Tserkva of Nativity of the Most Holy Mother of God was built in 1767, or according to some sources in 1764 or 1768. In 1813 the church was thoroughly reconstructed. In 1867–1868 the interior walls were covered with polychrome decorations which have been preserved only partially. In 1899–1902 the nave was reconstructed and transept arms were added. In 1915 the tserkva was damaged as a result of wartime operations.
After the Greek Catholic population was forcefully relocated, the building was taken over by Roman Catholics and functioned as the filial church of the Nativity of the Blessed Virgin Mary, part of St. Adalbert’s parish in Cieszanów.
The three-part log church, oriented eastward, has foundations made of armour stone. An open porch, supported on six pillars, was built next to the narthex. The walls are clad with vertical wood planks with moulding. Over the nave there is an eight-panel drum covered with a magnificent spherical octagonal dome, topped with a false roof lantern. The chancel and the narthex feature pyramid roofs with turrets topped with pinnacles and false lanterns.
Inside, all the chambers are covered with domes; the chancel walls are covered with plaster. The upper floor of the narthex comprises the choir gallery. There is a five-tier iconostasis with some elements missing. In the chancel we can see the high altar of Our Lady of Perpetual Help from the mid-1800s. In the southern arm of the transept there are altars dedicated to Sts. Peter and Paul (from 1885) and to the Theotokos (from the 1900s); and on the northern side there are altars for St. Nicholas and Nativity of the Theotokos, from 1751. The narthex dome features paintings made in stencilling technique. In the dome we can see a representation of the Last Judgment and on the barrier of the gallery – image of King David. On the icon depicting Baptism of Christ we can see a signature: Michał Rudkowicz 172?. Pentecost icons, originally in the iconostasis, are placed on the tholobate wall. In the sanctuary we can see altar for St. Anthony, from the 18th century, brought here from the Carmelite Church in Lviv.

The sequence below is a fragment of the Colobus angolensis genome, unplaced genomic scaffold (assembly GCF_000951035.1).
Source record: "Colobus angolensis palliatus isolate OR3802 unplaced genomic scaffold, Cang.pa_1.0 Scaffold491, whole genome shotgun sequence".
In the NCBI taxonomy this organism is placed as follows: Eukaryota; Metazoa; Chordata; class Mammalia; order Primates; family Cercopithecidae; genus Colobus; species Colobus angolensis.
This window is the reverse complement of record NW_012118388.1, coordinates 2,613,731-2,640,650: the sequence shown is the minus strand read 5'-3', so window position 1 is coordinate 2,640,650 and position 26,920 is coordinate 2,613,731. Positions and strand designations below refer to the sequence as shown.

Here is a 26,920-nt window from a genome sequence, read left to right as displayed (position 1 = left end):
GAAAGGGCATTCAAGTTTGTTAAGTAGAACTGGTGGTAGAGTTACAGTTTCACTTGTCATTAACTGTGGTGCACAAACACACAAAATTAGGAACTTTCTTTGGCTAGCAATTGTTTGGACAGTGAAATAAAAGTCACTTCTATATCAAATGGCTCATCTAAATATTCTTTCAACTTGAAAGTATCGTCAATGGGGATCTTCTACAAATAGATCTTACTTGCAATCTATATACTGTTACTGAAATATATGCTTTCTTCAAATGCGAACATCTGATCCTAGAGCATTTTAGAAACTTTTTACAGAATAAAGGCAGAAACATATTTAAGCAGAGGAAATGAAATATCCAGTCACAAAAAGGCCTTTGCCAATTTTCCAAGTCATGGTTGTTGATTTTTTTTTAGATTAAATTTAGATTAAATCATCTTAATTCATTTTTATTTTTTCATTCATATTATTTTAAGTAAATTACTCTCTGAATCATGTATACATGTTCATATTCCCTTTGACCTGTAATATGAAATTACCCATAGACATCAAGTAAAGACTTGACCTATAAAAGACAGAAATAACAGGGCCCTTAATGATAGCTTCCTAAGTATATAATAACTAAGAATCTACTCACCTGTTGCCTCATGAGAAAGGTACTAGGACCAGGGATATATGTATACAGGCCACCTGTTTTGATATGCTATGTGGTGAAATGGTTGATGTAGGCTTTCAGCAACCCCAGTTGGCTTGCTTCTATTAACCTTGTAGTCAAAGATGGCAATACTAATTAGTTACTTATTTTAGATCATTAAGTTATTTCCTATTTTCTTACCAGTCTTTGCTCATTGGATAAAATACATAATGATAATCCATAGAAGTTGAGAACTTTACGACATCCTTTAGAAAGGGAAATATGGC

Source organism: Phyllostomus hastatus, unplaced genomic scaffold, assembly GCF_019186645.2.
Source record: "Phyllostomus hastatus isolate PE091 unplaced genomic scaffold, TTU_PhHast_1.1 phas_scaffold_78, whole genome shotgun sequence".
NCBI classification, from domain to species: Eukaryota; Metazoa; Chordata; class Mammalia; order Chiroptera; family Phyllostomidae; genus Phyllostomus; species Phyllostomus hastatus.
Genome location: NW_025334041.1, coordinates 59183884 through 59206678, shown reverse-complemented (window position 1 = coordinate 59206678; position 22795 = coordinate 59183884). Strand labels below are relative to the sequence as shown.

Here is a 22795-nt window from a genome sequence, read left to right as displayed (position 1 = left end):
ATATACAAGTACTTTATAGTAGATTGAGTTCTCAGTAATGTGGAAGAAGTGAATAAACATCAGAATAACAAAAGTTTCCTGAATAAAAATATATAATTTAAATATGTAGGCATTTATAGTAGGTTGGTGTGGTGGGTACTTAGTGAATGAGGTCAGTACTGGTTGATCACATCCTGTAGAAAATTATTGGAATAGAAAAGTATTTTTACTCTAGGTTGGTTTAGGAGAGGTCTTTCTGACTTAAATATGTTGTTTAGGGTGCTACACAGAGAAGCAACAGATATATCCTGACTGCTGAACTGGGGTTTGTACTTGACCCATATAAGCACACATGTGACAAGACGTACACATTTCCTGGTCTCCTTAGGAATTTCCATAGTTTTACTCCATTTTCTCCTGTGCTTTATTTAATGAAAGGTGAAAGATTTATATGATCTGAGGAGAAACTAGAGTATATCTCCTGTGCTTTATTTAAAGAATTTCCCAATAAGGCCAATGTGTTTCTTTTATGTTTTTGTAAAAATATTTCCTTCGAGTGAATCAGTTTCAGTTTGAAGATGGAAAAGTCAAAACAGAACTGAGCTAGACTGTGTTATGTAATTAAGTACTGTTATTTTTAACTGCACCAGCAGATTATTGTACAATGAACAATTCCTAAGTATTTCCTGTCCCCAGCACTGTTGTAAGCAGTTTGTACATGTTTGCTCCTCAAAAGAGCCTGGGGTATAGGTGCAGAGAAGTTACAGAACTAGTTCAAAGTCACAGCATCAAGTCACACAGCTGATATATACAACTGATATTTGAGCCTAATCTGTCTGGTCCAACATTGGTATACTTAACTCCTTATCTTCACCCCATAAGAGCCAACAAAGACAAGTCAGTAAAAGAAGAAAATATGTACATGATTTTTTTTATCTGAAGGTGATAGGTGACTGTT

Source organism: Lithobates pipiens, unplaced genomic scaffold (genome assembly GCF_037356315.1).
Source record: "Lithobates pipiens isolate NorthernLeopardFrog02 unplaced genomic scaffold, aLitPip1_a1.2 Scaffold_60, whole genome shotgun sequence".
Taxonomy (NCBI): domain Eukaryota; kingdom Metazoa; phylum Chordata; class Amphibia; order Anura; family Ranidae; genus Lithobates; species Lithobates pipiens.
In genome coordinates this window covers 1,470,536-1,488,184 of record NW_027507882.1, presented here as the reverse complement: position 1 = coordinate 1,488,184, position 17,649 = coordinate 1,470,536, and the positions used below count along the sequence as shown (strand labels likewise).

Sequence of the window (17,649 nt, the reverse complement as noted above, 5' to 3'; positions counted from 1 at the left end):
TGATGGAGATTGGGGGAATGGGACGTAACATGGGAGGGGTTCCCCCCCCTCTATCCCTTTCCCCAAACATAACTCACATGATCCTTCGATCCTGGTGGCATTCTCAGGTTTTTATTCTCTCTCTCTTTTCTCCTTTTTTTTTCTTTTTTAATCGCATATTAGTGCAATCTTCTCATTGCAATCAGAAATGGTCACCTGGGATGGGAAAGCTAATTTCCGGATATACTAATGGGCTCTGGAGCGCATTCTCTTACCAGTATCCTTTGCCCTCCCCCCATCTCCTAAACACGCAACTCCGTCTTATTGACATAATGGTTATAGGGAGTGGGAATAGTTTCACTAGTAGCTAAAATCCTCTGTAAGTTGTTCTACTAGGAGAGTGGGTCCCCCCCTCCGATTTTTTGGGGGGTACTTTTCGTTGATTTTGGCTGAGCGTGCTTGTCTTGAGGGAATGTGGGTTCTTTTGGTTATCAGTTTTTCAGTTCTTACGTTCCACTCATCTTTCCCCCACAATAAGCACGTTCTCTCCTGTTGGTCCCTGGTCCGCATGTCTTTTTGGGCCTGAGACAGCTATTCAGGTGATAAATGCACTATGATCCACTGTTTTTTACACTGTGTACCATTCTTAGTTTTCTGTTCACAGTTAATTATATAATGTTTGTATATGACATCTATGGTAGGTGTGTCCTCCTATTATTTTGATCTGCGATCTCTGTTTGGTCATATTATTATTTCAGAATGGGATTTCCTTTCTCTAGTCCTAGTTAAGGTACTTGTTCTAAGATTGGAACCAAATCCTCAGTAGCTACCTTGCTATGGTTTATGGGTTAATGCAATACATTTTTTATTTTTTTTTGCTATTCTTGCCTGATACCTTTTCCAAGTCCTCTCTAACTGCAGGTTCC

Next to the church there is a brick zvonnitsa-type belfry.
In the village we can see beautiful stone crosses made by artisans from Brusno.
Photo: Krystian Kłysewicz, Alicja Mróz, Marek Kuziemski - from the collection of Museum of the Eastern Borderland in Lubaczów
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